Just as important for first responders is finding your location. These distributed antenna systems will improve the accuracy of a cell phone’s GPS locator from within buildings so first responders can locate a person during an emergency more easily.

The Kenton County Planning Commission and PDS staff have been working to update the county’s regulations to address this new technology. In meeting with local elected and appointed officials, it is clear that Kenton County communities see the need to have these regulated.

At the same time, local cell service providers have expressed frustration that current state laws prohibit the deployment of these systems. Meeting all the current state law requirements is cost prohibitive for what is in essence the construction of a specialized utility pole.

“The design of the mini towers is important. While strong signal strength for wireless devices is an amenity that adds to a community’s quality of life, other amenities such as the look and feel of a community also add value,” according to Bohman. “There should be a way to deploy this new wireless platform without negatively impacting the planned aesthetics of an area.”

The goal of these new regulations is to make sure that there are practical and reasonable safeguards in place that will help protect the community from a proliferation of unsightly poles. The Planning Commission has also recognized that there is a need for better coverage, and a complete exclusion of distributed antenna systems will not provide the citizens of Kenton County with the best coverage possible.

“As more and more wireless devices are placed in use, there will be a greater demand on signal use. Having the mini cellular technology would address low signal strength in some areas,” concluded Bohman.

PDS Council elects new officers, fills four seats on management board

Posted on March 04, 2016

The PDS Council—the governing body for Planning and Development Services of Kenton County—met for its annual organizational meeting the last week in January. Representatives of most Kenton County governments were present. Independence Mayor Chris Reinersman was elected the council’s president for 2016; Lakeside Park Mayor Dave Jansing was re-elected vice president and Elsmere Mayor Marty Lenhof was re-elected secretary. All terms run through January next year.

In another voting procedure, councilmembers elected four individuals to serve two-year terms on the PDS Management Board. Elected were former Fort Wright mayor Tom Litzler, Crestview Hills Mayor Paul Meier, Independence Administrator Chris Moriconi, and Park Hills Mayor Matt Mattone.

Litzler, Meier, and Moriconi serve on the Board currently. Mattone will replace long-time board member and former Fort Mitchell mayor Bill Goetz who chose not to run for re-election.

Three other individuals serve on the Management Board, having been elected in 2015 to two-year terms. They are Covington Mayor Sherry Carran, Kenton County Commissioner Beth Sewell, and former Taylor Mill mayor Mark Kreimborg.

As directed by the Kentucky Revised Statutes, the PDS Council provides a forum in which Kenton County planning issues can be debated and consensus achieved. With a membership of elected officials only, the Council is also responsible for final review of the organization’s annual budget and the tax rate that funds it.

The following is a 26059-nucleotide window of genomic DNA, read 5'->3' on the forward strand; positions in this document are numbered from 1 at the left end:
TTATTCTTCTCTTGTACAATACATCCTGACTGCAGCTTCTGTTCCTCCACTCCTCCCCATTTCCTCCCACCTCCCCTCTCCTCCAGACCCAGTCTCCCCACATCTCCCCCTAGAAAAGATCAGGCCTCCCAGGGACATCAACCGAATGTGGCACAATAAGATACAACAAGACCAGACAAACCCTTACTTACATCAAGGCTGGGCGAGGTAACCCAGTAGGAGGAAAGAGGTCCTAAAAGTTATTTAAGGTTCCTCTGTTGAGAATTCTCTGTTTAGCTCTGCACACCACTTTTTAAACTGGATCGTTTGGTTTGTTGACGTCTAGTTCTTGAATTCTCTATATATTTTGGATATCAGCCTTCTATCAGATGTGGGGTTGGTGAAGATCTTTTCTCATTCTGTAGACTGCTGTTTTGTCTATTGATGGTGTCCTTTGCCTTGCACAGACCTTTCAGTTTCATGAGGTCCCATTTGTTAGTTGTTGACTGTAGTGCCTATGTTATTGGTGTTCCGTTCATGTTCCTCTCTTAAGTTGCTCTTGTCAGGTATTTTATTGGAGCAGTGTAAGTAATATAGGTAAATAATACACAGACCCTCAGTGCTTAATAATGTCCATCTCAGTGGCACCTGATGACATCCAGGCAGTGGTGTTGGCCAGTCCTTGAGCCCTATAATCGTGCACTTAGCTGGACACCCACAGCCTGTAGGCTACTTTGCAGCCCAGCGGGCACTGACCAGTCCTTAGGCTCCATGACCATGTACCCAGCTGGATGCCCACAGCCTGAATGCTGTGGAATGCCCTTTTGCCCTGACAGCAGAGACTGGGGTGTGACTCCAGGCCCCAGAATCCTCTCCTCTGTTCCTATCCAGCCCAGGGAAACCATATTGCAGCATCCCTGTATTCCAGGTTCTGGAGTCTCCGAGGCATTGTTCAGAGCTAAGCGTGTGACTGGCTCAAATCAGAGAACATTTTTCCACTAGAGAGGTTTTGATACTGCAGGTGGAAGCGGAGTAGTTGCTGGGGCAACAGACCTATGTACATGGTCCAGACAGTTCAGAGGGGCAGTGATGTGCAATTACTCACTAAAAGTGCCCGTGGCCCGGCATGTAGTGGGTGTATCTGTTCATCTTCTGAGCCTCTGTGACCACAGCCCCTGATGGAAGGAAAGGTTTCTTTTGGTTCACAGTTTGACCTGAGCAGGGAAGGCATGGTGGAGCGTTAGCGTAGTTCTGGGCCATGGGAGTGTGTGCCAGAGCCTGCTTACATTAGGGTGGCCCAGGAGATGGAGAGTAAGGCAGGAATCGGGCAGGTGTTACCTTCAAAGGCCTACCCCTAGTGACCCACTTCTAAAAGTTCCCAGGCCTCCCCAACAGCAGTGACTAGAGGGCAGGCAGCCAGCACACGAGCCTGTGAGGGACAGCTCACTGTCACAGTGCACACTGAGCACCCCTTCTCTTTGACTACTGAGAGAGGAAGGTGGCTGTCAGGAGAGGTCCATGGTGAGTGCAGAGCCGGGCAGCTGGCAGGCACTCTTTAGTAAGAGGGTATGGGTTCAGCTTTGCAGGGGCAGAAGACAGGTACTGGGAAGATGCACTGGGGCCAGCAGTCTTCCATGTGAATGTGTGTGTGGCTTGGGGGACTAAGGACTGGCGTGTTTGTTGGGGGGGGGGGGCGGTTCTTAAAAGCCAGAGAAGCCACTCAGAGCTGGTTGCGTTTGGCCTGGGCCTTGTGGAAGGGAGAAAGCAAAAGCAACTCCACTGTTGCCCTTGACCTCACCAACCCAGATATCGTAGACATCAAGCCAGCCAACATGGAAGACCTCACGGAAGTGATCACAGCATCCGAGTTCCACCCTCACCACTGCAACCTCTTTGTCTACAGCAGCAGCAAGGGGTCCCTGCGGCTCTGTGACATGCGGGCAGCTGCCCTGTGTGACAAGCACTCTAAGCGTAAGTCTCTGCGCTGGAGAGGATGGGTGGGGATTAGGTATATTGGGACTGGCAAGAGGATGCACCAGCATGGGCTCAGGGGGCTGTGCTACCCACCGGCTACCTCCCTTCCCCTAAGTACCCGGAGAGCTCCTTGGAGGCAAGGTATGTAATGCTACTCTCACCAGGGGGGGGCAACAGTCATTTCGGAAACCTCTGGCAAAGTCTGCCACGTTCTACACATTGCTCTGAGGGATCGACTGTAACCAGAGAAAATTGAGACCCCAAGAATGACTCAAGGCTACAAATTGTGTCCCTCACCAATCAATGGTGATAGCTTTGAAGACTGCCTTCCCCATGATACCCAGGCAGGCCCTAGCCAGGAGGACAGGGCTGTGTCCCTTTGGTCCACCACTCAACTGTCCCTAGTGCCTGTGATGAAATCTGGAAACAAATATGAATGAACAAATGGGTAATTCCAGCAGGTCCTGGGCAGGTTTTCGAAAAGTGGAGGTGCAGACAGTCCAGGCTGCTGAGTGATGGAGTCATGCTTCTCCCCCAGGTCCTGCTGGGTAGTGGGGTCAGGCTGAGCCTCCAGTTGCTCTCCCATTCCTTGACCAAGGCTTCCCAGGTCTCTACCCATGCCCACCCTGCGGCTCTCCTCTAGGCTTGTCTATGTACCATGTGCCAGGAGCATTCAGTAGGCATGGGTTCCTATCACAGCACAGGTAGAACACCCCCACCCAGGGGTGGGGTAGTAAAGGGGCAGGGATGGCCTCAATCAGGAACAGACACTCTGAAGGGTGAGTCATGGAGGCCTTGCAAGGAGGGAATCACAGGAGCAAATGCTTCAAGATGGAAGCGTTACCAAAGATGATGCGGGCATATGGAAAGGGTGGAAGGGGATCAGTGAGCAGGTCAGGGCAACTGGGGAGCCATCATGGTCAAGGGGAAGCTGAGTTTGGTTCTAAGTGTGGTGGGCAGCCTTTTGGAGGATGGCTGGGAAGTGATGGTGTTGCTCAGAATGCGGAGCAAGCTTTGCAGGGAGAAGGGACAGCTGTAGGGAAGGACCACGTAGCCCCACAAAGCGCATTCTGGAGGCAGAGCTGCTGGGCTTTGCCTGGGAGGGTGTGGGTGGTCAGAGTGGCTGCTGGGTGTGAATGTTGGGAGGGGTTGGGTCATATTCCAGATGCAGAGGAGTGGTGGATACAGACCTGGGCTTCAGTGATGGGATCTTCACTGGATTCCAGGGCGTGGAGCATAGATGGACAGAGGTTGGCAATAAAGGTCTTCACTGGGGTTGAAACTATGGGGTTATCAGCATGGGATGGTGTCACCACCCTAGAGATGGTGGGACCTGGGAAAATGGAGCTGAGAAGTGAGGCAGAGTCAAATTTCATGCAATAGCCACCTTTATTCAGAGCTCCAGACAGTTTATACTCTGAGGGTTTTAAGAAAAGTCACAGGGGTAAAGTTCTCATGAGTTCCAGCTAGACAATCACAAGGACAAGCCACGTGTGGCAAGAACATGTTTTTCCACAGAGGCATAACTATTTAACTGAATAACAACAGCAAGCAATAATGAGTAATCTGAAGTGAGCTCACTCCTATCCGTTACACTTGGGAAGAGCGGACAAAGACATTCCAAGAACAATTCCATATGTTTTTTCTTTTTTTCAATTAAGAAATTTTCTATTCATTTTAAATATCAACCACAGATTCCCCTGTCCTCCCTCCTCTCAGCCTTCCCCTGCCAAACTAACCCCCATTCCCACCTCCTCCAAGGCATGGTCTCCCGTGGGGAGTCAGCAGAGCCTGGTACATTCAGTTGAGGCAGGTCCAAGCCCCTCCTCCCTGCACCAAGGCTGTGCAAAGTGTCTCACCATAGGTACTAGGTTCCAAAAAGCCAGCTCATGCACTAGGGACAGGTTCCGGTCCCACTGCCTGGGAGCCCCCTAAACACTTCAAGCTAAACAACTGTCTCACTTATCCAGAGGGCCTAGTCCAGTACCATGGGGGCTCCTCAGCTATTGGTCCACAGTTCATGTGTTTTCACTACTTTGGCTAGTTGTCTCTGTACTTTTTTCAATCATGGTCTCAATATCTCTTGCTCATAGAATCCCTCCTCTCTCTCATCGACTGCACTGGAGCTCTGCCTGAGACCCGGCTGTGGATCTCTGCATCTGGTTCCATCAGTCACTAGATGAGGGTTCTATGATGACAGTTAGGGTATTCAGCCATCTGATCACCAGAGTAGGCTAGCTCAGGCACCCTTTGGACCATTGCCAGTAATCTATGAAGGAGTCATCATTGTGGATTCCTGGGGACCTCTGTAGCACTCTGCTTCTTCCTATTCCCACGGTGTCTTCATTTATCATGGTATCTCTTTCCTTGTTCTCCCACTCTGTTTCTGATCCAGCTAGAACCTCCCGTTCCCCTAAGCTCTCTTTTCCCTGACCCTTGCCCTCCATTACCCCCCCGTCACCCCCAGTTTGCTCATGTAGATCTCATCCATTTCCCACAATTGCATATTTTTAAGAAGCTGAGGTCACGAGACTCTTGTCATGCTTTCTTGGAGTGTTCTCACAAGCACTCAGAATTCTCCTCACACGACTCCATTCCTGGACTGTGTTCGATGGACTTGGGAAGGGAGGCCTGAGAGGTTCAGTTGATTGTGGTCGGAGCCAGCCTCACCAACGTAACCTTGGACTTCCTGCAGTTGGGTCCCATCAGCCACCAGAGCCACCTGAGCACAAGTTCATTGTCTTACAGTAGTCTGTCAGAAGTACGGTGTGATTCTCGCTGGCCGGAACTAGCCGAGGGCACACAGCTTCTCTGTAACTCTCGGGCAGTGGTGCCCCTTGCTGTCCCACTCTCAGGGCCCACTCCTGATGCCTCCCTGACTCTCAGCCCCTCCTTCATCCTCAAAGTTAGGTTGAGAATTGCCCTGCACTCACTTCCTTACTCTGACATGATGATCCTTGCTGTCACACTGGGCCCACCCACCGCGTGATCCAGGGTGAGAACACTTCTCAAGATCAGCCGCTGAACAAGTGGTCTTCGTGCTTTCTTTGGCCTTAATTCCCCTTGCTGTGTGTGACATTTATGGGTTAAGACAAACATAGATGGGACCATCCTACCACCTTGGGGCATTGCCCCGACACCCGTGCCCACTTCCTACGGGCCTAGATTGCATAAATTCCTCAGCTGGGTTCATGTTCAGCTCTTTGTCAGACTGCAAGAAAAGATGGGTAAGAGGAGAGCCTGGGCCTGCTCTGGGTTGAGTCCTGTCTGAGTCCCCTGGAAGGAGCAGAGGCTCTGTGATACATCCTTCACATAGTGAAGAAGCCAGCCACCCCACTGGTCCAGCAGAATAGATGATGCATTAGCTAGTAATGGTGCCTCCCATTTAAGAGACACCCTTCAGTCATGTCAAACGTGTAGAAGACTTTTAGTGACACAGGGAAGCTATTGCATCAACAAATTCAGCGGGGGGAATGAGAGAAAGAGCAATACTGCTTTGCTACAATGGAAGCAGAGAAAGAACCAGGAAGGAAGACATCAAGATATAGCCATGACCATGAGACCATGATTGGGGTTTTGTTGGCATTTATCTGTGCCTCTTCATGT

True to its name, the seven-member Management Board oversees the professional staff, sets policy to achieve the Council’s direction, and provides oversight for the daily operations of the organization.

Others included on the ballot for seats on the Management Board were Fort Mitchell Mayor Jude Hehman, Elsmere Administrator Alex Mattingly, and Park Hills Councilman Monty O’Hara.

Edgewood disbands its code enforcement board to join joint board

Posted on March 04, 2016

The Edgewood City Council voted unanimously during its December 7 meeting to disband its code enforcement board and join the Kenton County Joint Code Enforcement Board. Edgewood becomes the 11th jurisdiction represented by the Kenton County Joint Code Enforcement Board, an alliance of local jurisdictions staffed by PDS’ One Stop Shop program.

Other members of the joint board are Kenton County, Crescent Springs, Crestview Hills, Fort Wright, Independence, Kenton Vale, Park Hills, Ryland Heights, Taylor Mill, and Villa Hills.

Edgewood City Administrator Brian Dehner stated, “Code enforcement continues to be a growing issue in most communities. Cities struggle with serving citations legally and providing an appeal process that will hold up if the case ends up in court. By entering the Joint Code Enforcement Board, the City of Edgewood will benefit in getting these concerns filled.”

“If property owners decide to appeal their case we know the Joint Code Enforcement Board members will be trained, have legal representation present during all meetings to provide them with legal advice and an experienced board that hears cases every month. Another benefit is our city administrative staff will no longer have to administer the city’s Code Enforcement Board, allowing the staff to work on other job duties,” said Dehner.

Membership of the Kenton County Joint Code Enforcement Board is comprised of an appointed representative from each jurisdiction. The Board provides an objective forum to hear appeals from property owners, order timely remediation or abatement of issues, or if necessary impose civil fines for continued, unabated violations of ordinances.

The Joint Board meets the second Thursday of every month at 6:00 PM in the Commission Chambers of the PDS Building in Fort Mitchell.

Done! OKI Board approves final section of KY 536 corridor alignment